The pandemic pulled the trigger on Gen Z’s tourette-like tic

While TikTok may be contributing to the rising tic in teenage girls, the culprit has everything to do with mental health triggers.
teen tik tok

The uptick is real: tic disorders are on the rise in teenage girls as a result of watching TikTok videos of people living with Tourette’s Syndrome (from 1-5% pre-pandemic to 20-35% post pandemic). While doctors point to TikTok as one of the obvious contributing factors, the culprit’s actually a lot bigger….starts with the big C.

Yep, COVID-19 has pulled the trigger on tics, which comes online anytime there’s underlying anxiety or depression involved. A neurologist told Vice News that the trend is “an epidemic within a pandemic,” or in other fancy terms, a mass sociogenic illness. While a contagious psychological disorder like this could have been contained in the past by geography, it’s now spreading like wildfire thanks to social media.

Is the tic like the Delta Variant of Tourette’s Syndrome?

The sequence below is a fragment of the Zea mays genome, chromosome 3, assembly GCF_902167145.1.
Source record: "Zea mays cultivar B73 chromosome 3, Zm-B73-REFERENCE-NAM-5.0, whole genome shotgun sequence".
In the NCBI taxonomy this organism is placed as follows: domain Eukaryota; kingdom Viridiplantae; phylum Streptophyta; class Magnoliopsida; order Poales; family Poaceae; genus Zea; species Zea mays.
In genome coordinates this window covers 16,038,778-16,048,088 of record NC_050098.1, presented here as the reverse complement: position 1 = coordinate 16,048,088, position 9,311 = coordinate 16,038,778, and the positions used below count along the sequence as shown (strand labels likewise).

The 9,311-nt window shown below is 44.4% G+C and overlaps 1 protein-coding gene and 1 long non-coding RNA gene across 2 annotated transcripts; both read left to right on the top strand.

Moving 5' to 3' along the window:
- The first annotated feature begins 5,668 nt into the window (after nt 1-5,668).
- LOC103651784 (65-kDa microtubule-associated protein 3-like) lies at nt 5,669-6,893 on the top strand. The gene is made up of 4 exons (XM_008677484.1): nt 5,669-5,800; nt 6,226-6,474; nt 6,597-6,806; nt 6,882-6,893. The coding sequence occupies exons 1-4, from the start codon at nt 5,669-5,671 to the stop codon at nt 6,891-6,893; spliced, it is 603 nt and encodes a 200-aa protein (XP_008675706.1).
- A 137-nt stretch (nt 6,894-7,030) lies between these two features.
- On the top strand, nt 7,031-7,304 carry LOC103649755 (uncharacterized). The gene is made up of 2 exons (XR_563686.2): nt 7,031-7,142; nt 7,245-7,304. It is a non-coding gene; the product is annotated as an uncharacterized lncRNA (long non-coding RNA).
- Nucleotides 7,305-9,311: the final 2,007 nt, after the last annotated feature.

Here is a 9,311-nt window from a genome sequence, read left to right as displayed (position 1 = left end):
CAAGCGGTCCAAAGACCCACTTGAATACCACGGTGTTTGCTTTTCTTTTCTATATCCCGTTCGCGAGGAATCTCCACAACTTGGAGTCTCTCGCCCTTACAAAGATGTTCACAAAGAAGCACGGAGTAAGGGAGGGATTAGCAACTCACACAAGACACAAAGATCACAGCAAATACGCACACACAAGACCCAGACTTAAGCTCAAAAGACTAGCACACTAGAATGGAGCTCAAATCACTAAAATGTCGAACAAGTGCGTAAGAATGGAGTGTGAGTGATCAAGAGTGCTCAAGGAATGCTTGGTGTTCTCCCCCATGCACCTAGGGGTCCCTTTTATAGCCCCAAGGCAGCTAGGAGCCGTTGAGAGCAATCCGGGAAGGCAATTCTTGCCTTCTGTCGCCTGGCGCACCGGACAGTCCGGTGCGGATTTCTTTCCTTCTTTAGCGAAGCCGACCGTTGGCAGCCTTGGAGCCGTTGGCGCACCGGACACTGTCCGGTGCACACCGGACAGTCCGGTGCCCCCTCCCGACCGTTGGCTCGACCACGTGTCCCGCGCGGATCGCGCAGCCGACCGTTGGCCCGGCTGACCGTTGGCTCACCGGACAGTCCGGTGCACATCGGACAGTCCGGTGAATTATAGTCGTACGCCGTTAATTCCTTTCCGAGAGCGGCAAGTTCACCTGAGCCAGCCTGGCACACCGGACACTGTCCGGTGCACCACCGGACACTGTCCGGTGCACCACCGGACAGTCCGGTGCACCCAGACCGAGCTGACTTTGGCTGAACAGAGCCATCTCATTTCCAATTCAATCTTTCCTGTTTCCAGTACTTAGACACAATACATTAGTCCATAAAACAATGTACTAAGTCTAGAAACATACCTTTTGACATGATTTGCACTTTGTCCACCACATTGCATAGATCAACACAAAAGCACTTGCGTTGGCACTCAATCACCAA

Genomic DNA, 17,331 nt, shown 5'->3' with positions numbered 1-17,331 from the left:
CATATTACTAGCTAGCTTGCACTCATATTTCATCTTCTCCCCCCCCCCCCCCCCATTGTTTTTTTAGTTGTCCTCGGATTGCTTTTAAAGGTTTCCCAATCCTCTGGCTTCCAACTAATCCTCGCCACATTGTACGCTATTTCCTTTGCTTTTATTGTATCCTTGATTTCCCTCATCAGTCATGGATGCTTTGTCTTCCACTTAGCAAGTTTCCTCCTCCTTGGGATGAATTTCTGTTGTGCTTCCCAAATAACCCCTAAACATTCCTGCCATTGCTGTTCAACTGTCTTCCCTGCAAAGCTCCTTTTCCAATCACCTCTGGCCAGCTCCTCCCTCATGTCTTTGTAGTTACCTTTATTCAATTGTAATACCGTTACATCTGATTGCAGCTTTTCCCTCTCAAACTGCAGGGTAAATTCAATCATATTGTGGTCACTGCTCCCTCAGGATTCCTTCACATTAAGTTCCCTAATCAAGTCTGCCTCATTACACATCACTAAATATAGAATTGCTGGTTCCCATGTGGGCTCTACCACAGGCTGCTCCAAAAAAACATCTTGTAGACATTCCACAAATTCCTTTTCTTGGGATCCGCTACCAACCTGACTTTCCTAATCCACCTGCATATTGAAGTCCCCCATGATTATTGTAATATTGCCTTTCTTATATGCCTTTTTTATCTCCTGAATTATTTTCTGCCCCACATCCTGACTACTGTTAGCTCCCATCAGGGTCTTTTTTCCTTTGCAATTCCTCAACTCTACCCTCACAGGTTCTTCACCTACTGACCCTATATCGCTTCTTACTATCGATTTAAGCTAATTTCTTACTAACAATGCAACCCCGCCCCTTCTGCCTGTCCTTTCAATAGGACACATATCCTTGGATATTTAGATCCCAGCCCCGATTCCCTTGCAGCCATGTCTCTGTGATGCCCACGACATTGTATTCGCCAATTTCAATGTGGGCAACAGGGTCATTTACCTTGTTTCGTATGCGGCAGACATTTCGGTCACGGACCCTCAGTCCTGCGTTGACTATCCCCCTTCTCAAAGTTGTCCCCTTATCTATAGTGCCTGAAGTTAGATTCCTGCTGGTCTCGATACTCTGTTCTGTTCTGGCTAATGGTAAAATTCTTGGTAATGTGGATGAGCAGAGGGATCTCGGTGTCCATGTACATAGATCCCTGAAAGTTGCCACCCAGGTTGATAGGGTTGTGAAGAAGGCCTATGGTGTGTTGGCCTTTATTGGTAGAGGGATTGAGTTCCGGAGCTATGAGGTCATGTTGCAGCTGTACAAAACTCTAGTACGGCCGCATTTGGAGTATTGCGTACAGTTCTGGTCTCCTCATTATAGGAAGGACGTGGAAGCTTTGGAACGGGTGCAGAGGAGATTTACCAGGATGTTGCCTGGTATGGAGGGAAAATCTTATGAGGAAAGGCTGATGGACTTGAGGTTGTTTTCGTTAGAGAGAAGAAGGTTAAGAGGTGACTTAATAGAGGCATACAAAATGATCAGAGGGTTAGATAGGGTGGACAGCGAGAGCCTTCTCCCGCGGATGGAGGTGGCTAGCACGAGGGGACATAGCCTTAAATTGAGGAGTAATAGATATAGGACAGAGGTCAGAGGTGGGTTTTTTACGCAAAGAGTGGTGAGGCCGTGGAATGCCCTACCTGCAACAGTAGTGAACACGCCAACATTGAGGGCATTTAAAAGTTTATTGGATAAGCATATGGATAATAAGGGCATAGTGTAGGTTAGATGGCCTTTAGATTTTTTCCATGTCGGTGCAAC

Metaphorically speaking, yes. This new tic is still a functional neurological disorder (think repetitive and involuntary movements and sounds). But unlike its big brother Tourette’s, there’s a few distinct differences:

  • Tourette’s tics tend to come on around 5-7 years old, whereas this new tic hasn’t been found in anyone younger than 11
  • While Tourette’s tends to skew male, the new tic is showing up in young women who also tend to have anxiety and a mood disorder.
  • Plus, these younger girls have suffered more extreme symptoms than Tourette’s patients

Apparently, social media isn’t the (only) bad guy

While scapegoating TikTok may feel like the thing you wanna do, hold your horses. A neurologist plays devil’s advocate: “It’s important not to focus all the attention exclusively on social media because we don’t want to stigmatize the social media personalities sharing their experiences [of the tic] on TikTok or YouTube.” In case you forgot, TikTok’s become a sort of virtual AA for teens looking for community around mental health issues.

That doesn’t mean you shouldn’t take action if your kid’s got the tic. Start by getting curious about what they’re watching (and why), and if you’re raising your hands calling “SOS,” medication and cognitive behavioral therapy are just a few convos away.

Written by Tiffany Wen

Share on facebook
Share on twitter
Share on email

You may also like

Parent Smarter, Not Harder

Sign up for Apparently to get your weekly dose of edutainment (in less time than it takes for your teen to do the dishes).